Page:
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Rök Smokehouse restaurant review: ‘knocking on the door of perfect’

PUBLISHED: 08:00 19 August 2016 | UPDATED: 10:26 19 August 2016

Beef with creamed cow's curd and soft herb vinegar at Rok Smokehouse

Beef with creamed cow's curd and soft herb vinegar at Rok Smokehouse

Archant

Chef Matt Young has opened a new Rök Smokehouse in Upper Street, in the wake of success in his east London branch.

London is living up to its name as the Big Smoke – we smoke everything these days. But into the place of pulled pork and ribs come the more refined methods involved in Nordic cuisine.

Chef Matt Young has opened a new Rök Smokehouse in Upper Street, in the wake of success in his east London branch.

My access to Nordic food has been limited so far, so the number of unpronounceable words on the menu did nothing but excite me.

At a large oak table, carved into like a 15-year-old’s school desk, we started with two pickle appetisers (£3 each).

Sour and almost-but-not-quite too salty, their presentation in hipster-appropriated jam jars didn’t seem inauthentic in the context. We chose gherkin/shallot and cabbage/garlic.

Saving the dregs to eat with our first course, we were welcomed by yet another helping of pickles on the charcuterie board (£6). Also served with toasted sourdough, the bresaola and two salamis married with its smoky flavour perfectly.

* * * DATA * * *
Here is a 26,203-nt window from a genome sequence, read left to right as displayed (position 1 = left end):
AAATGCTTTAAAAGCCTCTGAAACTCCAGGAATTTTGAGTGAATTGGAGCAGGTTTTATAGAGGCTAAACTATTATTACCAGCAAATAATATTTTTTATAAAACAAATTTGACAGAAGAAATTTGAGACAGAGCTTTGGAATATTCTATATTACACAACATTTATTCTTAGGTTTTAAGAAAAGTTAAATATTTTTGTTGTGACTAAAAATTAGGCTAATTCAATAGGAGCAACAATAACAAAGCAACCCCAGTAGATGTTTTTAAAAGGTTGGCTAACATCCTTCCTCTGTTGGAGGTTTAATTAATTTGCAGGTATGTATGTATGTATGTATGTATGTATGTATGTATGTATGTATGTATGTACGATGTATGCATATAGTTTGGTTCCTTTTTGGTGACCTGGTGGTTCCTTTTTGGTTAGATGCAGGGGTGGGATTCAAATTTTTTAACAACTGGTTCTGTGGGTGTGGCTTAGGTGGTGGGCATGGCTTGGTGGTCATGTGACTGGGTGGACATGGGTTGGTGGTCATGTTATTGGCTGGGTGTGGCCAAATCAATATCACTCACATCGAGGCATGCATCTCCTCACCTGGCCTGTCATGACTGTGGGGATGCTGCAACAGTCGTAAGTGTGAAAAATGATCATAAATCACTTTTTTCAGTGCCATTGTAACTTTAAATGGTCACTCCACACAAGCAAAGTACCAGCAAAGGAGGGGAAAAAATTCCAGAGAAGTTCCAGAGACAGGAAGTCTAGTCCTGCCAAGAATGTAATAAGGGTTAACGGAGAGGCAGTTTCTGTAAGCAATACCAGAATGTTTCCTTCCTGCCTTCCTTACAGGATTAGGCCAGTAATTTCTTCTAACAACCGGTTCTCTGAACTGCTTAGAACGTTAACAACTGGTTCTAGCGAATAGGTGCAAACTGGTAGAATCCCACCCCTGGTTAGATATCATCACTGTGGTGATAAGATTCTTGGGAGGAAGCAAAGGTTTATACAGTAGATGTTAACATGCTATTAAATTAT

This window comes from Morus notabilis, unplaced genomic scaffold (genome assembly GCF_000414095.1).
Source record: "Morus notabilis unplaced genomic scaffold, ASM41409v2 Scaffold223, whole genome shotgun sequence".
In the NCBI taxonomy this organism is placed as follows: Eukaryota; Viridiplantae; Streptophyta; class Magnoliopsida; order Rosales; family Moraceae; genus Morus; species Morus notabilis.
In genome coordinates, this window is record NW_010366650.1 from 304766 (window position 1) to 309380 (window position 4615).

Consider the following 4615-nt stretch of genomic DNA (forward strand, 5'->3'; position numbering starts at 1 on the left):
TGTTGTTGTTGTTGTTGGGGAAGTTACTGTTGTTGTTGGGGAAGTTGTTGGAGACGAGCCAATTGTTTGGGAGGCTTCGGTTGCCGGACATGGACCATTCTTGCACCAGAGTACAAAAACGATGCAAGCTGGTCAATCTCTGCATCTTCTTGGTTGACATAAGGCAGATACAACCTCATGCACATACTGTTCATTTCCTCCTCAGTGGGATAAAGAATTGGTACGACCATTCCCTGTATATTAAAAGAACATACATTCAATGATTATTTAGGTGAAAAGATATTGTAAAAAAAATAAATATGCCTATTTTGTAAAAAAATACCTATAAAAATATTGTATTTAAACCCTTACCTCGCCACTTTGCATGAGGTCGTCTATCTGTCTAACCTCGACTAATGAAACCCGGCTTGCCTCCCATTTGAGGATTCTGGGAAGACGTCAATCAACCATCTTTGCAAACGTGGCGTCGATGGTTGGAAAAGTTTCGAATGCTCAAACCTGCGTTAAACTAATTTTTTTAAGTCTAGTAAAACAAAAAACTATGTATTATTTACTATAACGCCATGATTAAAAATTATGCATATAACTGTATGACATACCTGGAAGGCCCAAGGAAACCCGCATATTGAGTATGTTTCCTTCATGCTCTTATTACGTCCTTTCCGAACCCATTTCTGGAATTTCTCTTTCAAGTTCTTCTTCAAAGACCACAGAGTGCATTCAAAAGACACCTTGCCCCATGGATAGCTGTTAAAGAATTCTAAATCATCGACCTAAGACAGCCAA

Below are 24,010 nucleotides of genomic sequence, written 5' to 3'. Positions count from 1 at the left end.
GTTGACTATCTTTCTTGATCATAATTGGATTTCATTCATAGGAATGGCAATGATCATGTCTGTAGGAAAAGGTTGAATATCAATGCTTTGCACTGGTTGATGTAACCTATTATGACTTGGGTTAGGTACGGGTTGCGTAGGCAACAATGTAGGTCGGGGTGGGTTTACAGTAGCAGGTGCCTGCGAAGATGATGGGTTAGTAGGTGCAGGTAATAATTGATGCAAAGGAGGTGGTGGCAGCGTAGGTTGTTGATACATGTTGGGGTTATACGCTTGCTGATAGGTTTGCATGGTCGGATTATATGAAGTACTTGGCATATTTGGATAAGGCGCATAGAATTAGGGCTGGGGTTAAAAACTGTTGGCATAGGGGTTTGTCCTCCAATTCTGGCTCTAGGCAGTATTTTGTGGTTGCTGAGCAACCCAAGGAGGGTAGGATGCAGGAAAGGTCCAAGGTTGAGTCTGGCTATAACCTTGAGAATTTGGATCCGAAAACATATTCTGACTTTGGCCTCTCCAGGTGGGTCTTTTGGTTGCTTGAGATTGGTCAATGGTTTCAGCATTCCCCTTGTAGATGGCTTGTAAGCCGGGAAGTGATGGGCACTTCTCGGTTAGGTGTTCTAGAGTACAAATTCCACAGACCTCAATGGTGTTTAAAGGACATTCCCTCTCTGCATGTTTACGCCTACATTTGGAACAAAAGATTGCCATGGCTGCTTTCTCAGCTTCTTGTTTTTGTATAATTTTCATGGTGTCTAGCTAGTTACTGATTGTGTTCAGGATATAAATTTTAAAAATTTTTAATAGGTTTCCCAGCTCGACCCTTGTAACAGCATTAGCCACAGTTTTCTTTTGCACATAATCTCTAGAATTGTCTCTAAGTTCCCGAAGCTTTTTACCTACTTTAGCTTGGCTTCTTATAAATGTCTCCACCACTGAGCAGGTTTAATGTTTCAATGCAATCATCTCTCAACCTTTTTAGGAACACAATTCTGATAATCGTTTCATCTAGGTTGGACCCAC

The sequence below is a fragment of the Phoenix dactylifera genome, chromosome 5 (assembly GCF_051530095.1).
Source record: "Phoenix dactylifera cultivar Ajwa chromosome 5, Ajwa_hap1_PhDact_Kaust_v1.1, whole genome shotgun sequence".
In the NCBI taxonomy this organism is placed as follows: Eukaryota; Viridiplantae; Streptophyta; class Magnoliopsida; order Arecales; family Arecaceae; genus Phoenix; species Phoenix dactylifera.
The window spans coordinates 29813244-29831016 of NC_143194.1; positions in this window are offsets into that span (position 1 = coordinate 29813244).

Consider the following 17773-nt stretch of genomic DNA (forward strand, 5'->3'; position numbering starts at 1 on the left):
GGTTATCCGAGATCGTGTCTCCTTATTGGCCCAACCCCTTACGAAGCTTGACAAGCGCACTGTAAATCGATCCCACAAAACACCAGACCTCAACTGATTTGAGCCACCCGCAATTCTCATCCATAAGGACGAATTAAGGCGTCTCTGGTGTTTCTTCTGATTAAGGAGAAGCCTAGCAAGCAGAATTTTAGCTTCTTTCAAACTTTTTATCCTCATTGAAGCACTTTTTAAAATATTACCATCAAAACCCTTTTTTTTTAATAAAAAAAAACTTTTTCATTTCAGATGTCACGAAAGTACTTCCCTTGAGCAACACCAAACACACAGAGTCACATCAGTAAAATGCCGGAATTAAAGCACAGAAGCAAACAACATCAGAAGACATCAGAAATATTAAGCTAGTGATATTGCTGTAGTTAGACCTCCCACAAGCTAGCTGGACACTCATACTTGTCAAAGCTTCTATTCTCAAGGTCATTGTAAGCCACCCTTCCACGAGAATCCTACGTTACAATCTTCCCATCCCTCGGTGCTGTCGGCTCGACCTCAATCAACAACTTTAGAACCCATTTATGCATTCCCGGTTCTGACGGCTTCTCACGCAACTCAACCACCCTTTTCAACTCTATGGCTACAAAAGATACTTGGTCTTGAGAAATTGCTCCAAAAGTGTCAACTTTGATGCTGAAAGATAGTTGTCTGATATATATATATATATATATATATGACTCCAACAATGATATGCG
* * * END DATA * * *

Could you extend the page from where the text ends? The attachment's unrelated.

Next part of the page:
The guinea fowl pâté starter with knäckebröd and fermented cloudberry was my highlight (£3.50).

The apricot and red wine flavours of the dish cut through the smooth and devilishly rich pâté, and I agreed with our waiter that I’d have been happy with a spoon and bucket of the stuff.

For my date’s main, more guinea fowl followed, this time served on the bone with cured pork, pickled mushroom and sea purslane (which Google tells me is a kind of edible succulent – trendy).

I opted for beef, which was a perfect rare pink without my needing to ask and served with creamed cow’s curd and soft herb vinegar that complemented each other beautifully.

Potato gratin with Swedish anchovies and a preserved tomato salad with stale bread (that’s on the menu, not a critique), both £6, accompanied the mains.

Swapping cuts of meat between our plates, we polished off everything down to the last delicious morsel.

Attempting to order the dark chocolate mousse with pale ale peanut butter ice cream to share for dessert, our assertive waiter wouldn’t allow it, instead recommending the wood smoked peach with frosted almonds, cream and crisp Laphroaig honey (both £6).

He didn’t meet much resistance and we practically licked the plate clean.

With the bird and beef at £16 and £18 respectively, it’s a little pricey. But for food of this calibre, it’s worth it.

Served on dappled grey plates, each dish was beautifully presented, and without pretension.

From atmosphere to garnish, every aspect of the dining experience was knocking on the door of perfect.

We were stuffed full by the end of the evening, but only in the way that really good food can make you feel.

A truly scrumptious meal.

But, a word of warning: Don’t go to the Rök Smokehouse if you don’t like pickles. Luckily, I love ‘em.

Rök Smokehouse, 149 Upper St. roklondon.co.uk.

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